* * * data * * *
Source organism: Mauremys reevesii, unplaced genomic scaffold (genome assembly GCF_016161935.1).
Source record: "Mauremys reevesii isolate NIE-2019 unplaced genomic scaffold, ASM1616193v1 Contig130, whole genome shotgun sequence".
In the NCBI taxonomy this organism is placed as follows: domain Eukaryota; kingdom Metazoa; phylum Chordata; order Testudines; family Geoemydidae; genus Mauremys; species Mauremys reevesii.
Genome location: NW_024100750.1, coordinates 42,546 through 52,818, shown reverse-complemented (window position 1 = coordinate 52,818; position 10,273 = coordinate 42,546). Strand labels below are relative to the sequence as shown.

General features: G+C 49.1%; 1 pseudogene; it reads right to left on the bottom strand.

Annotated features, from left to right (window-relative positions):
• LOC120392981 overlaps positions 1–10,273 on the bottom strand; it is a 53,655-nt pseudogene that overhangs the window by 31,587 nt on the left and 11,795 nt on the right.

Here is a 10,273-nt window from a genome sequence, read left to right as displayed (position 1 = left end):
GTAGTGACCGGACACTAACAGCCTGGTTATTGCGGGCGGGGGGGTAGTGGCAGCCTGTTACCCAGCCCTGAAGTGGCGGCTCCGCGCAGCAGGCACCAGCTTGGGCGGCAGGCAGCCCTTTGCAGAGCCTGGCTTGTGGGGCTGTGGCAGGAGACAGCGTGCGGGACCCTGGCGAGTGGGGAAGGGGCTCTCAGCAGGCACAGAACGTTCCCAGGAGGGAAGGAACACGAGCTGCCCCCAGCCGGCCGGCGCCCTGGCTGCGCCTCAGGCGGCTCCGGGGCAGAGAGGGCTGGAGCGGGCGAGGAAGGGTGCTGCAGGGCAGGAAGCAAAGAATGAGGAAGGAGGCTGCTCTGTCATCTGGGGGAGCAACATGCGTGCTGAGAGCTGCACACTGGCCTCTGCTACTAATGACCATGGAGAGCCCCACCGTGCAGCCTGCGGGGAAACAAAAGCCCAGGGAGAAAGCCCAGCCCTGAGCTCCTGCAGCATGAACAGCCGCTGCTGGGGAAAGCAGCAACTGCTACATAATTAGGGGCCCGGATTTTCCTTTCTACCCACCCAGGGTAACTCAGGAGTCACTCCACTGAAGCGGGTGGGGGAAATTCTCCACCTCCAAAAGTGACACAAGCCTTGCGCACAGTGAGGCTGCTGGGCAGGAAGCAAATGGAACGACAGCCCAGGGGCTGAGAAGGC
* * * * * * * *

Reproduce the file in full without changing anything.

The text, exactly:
Source organism: Mauremys reevesii, unplaced genomic scaffold (genome assembly GCF_016161935.1).
Source record: "Mauremys reevesii isolate NIE-2019 unplaced genomic scaffold, ASM1616193v1 Contig130, whole genome shotgun sequence".
In the NCBI taxonomy this organism is placed as follows: domain Eukaryota; kingdom Metazoa; phylum Chordata; order Testudines; family Geoemydidae; genus Mauremys; species Mauremys reevesii.
Genome location: NW_024100750.1, coordinates 42,546 through 52,818, shown reverse-complemented (window position 1 = coordinate 52,818; position 10,273 = coordinate 42,546). Strand labels below are relative to the sequence as shown.

General features: G+C 49.1%; 1 pseudogene; it reads right to left on the bottom strand.

Annotated features, from left to right (window-relative positions):
• LOC120392981 overlaps positions 1–10,273 on the bottom strand; it is a 53,655-nt pseudogene that overhangs the window by 31,587 nt on the left and 11,795 nt on the right.

Here is a 10,273-nt window from a genome sequence, read left to right as displayed (position 1 = left end):
GTAGTGACCGGACACTAACAGCCTGGTTATTGCGGGCGGGGGGGTAGTGGCAGCCTGTTACCCAGCCCTGAAGTGGCGGCTCCGCGCAGCAGGCACCAGCTTGGGCGGCAGGCAGCCCTTTGCAGAGCCTGGCTTGTGGGGCTGTGGCAGGAGACAGCGTGCGGGACCCTGGCGAGTGGGGAAGGGGCTCTCAGCAGGCACAGAACGTTCCCAGGAGGGAAGGAACACGAGCTGCCCCCAGCCGGCCGGCGCCCTGGCTGCGCCTCAGGCGGCTCCGGGGCAGAGAGGGCTGGAGCGGGCGAGGAAGGGTGCTGCAGGGCAGGAAGCAAAGAATGAGGAAGGAGGCTGCTCTGTCATCTGGGGGAGCAACATGCGTGCTGAGAGCTGCACACTGGCCTCTGCTACTAATGACCATGGAGAGCCCCACCGTGCAGCCTGCGGGGAAACAAAAGCCCAGGGAGAAAGCCCAGCCCTGAGCTCCTGCAGCATGAACAGCCGCTGCTGGGGAAAGCAGCAACTGCTACATAATTAGGGGCCCGGATTTTCCTTTCTACCCACCCAGGGTAACTCAGGAGTCACTCCACTGAAGCGGGTGGGGGAAATTCTCCACCTCCAAAAGTGACACAAGCCTTGCGCACAGTGAGGCTGCTGGGCAGGAAGCAAATGGAACGACAGCCCAGGGGCTGAGAAGGC